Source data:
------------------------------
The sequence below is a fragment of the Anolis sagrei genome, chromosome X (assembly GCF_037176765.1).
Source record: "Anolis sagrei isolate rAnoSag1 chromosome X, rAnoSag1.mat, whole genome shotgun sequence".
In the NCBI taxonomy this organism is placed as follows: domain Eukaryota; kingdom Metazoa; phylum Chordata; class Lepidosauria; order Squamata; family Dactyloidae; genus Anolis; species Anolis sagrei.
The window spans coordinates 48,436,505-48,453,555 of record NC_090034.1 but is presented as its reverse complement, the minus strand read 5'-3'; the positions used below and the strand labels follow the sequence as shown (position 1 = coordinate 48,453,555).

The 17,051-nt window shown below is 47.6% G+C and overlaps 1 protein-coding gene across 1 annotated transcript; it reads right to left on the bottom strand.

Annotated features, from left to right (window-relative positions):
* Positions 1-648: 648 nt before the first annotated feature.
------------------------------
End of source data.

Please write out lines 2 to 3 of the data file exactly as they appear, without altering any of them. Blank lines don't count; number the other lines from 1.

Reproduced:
Source record: "Anolis sagrei isolate rAnoSag1 chromosome X, rAnoSag1.mat, whole genome shotgun sequence".
In the NCBI taxonomy this organism is placed as follows: domain Eukaryota; kingdom Metazoa; phylum Chordata; class Lepidosauria; order Squamata; family Dactyloidae; genus Anolis; species Anolis sagrei.